Inexorable: Part One
"It looks like rain."
Sylver's earlier prediction had turned out startlingly
accurate, then and from then on, as nearly everything Sylver said was apt to
do. The trouble with Sylver, Ryddle thought irritably between shivers and ruffling
his neck feathers in a vain attempt to avoid them, was that she knew everything.
She was not just likely to be right, she was right, and if you caught a mistake
she could always turn the argument right around so that you were once again
in the wrong.
Ryddle knew he was supposed to be happy. But
it was raining, and sometimes he felt that his life was worse than empty.
"No," he told himself firmly. "There is nothing
wrong with my life." This was true, really, although his Gruslen Tyger was giving
him a strange look. Well, he couldn't exactly blame the petpet when he was talking
to himself. His mind wandered as he walked over to Tyger and gave him a pat.
Rainy weather just depressed him, as did cold; he wasn't used to being in it.
Of course his fireplace would wait until now to have something wrong with it.
Ryddle wasn't exactly sure what. It was Phantom who had decreed that a carpenter
would have to be called, and all Ryddle had felt able to do was nod knowingly
as his older brother explained something he didn't understand. For whatever
reason, perhaps because he did after all have only one brother, Ryddle always
disliked having to ask him things. Well, some things were fine - but a lot of
the time, it made him feel stupid. And although he knew there was small chance
of it, Ryddle was driven by a desire to impress Phantom on the rare occasions
that he was home. Stupid really.
Of course, in reference to the fireplace, he
could always venture downstairs to warm his feathers. There was one problem
with this plan of action. "Downstairs" - which really only included the kitchen,
dining room, living room, and, now and then, parlor - was Sylver's domain. The
thing was, she loved to have it invaded. This was the main reason for Ryddle's
reluctance. Sylver was one of those essentially irritating people that delighted
in an activity most commonly known as nagging. If you had indeed done nothing
earlier specified as wrong, she would invent something. That was what Ryddle
and Flytta called it, although Sylver insisted that she had already told them
not to do it.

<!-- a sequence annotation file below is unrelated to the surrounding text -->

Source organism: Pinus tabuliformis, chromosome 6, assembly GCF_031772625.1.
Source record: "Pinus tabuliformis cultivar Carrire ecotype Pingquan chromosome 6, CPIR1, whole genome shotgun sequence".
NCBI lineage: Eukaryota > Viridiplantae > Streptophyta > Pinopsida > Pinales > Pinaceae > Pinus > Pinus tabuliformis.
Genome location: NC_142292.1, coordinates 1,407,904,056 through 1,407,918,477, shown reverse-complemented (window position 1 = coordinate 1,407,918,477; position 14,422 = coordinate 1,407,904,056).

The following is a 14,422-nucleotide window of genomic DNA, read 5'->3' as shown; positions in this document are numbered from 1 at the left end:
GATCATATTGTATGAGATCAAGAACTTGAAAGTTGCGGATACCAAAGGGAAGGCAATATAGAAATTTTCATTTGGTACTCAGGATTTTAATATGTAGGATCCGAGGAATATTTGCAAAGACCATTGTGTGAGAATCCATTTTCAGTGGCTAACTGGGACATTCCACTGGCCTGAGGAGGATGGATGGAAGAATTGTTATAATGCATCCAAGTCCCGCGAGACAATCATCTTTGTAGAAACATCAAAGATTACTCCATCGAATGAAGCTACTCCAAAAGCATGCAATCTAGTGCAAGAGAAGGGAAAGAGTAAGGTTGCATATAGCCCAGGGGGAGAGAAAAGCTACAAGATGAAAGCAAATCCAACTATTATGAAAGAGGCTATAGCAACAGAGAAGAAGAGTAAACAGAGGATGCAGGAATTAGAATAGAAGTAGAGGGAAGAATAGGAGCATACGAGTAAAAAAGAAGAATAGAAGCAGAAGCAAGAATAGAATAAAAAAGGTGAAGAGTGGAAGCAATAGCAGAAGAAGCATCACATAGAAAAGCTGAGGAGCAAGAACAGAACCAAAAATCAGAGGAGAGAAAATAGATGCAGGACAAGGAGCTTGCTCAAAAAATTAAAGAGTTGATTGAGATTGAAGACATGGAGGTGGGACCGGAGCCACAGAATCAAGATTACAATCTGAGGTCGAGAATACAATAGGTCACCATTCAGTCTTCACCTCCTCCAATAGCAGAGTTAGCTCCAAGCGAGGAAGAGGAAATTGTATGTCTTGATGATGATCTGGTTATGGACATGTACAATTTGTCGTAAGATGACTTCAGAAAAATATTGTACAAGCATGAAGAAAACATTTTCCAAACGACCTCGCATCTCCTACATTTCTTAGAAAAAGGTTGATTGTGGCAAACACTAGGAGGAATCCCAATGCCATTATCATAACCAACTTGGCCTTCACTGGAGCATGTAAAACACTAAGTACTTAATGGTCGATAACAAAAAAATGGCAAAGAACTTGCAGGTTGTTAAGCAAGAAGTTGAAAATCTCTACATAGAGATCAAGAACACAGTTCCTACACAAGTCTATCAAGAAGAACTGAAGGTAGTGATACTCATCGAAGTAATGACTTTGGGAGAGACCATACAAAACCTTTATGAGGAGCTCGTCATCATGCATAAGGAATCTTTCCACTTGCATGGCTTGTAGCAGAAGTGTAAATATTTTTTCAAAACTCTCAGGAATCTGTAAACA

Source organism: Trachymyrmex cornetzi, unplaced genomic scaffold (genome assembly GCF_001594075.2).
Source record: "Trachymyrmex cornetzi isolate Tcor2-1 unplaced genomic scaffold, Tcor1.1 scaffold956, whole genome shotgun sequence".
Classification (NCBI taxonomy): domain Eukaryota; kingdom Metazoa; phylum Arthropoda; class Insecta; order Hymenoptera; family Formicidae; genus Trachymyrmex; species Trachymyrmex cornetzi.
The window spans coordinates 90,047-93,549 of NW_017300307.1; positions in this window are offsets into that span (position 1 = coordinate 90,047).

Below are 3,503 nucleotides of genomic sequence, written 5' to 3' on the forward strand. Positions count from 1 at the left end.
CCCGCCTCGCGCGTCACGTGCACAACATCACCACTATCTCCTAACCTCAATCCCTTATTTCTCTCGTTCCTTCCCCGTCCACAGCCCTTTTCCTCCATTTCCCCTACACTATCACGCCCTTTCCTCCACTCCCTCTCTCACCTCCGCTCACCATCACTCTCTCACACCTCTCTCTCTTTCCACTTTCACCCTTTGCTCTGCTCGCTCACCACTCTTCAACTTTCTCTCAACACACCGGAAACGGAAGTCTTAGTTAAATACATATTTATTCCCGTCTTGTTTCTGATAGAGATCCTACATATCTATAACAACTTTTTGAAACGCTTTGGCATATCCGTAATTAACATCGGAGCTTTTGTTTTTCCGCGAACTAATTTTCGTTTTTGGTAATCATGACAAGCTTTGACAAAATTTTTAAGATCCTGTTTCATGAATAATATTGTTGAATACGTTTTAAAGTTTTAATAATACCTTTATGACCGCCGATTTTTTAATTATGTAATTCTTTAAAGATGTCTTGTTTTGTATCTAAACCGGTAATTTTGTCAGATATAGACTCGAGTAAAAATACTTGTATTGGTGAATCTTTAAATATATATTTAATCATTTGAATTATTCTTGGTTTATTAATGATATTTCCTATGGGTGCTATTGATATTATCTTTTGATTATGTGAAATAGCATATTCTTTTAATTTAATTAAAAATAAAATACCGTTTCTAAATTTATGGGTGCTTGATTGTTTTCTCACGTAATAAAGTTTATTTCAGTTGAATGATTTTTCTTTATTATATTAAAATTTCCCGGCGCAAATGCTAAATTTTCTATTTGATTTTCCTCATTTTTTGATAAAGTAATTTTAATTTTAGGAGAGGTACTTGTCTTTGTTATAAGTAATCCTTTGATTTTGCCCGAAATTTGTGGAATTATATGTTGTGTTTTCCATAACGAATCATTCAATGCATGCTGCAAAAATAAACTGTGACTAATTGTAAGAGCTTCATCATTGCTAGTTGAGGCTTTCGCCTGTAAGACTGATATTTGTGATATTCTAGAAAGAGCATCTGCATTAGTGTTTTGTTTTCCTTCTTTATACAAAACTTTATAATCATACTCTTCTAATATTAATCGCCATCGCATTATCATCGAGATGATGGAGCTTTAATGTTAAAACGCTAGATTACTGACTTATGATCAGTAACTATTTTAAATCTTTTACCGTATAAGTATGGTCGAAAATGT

It was only to be expected that at that moment
Sylver called, "Ryddle! Dinner! I hope you're not up to anything you shouldn't
This naturally made Ryddle feel guilty. Perhaps
this was part of the explanation of exactly why Sylver referred to him as a
"doormat" and Flytta as a "completely trashed doormat", but Ryddle couldn't
help feeling a certain degree of awe at her apparent psychic abilities. Why
was it that whenever he thought unpleasant things about his sister she always
asked him if he was "up to anything"?
With a sigh, he started carefully down the stairs,
talons click-clacking on marble. He really had to talk to Phantom about getting
the hall stairs carpeted. He never could get used to the noise, and it made
sneaking anywhere very difficult. He could always ask Sylver, he knew, but all
in all he preferred the minor irritation. Conversations with Sylver were always
As he entered the kitchen as discreetly as possible,
Sylver caught sight of him. "Ryddle! What took you so long? I certainly hope
your feathers are clean; the floor was just scrubbed."
Ryddle sighed. The logic of complaining about
the floor defied him for two reasons. For one thing, his feathers were perfectly,
visibly clean. Also it was no great task for Sylver to call more servants to
clean the floor for her. Ryddle himself might have considered the servants;
Sylver wasn't one to linger on empathy. Thus her reasoning was…well, just what
her reasoning always was. No reason. A continual desire to point out Ryddle's
He was about to voice this opinion when he realized
that doing so would only extend the uncalled-for discussion. Instead he snapped
his beak shut, ruffling his wings irritably, and sat down to wait for dinner
to be served.
"There's no need to look so sulky," said Sylver
immediately. "I'd think you would be happy that a Neomail from Phantom arrived."
Ryddle jumped up instantly, almost overturning
his chair. He decided not to point out that he couldn't have known that Phantom
had mailed them before she told him. Sylver expected you to be born with that
sort of knowledge, even if she wasn't. "A letter from Phantom?" he reiterated
excitedly. "Where? Let me see!"
"Actually, I waited for you and Flytta to come
before I opened it," Sylver announced in a saintly sort of way. She went over
to a chest of drawers in the dining room and rummaged about in it for a moment.
Ryddle stifled a laugh as she disappeared behind a drawer. His sister might
be imposing, but she was certainly rather small.
Actually, Ryddle had always thought she was fat.
Many seemed to think that she was pretty. She was, Ryddle could tell, in a plump,
cute sort of way, not that he considered that sort of thing very often. Sylver
was a Faerie Poogle, of the perfect type. Nothing about her was ever out of
place. She had no feathers to get ruffled, and very little fur - although that
which she had always lay smooth and silky - and her paper-thin wings were delicately
shaped, invariably graceful and unrumpled. Her one woe was lack of mobility
in the air - very possibly due to her stout figure; Ryddle could fly circles
around her hardly beating a wing. But something about her expression usually
looked somewhat unpleasant to him. Now, though, as she looked through toppling
stacks of papers, mind momentarily centered on something other than the general
aggravations of life, her features were softly relaxed. For a minute Ryddle
could see what others saw in her.
"Here," she said finally, pulling out an envelope.
Even Flytta, Ryddle's other sister, a grey Wocky, skulked over for a look.
Something about the letter struck Ryddle as odd
at a glance. He puzzled for a moment over what it might be before it clicked
in his mind: of course. As a general rule, Phantom's Neomails were impeccable,
sealed with their owner's seal, addresses written in the finest ink (and the
finest handwriting, an art of his). This one was a little different.
To be sure, the handwriting was still beautiful.
And you could make out the seal…in a manner of speaking.
The seal itself was torn in half, and the envelope
had obviously been ripped open without much care or consideration. There were
rents torn through much of it, some of them extending to the letter within.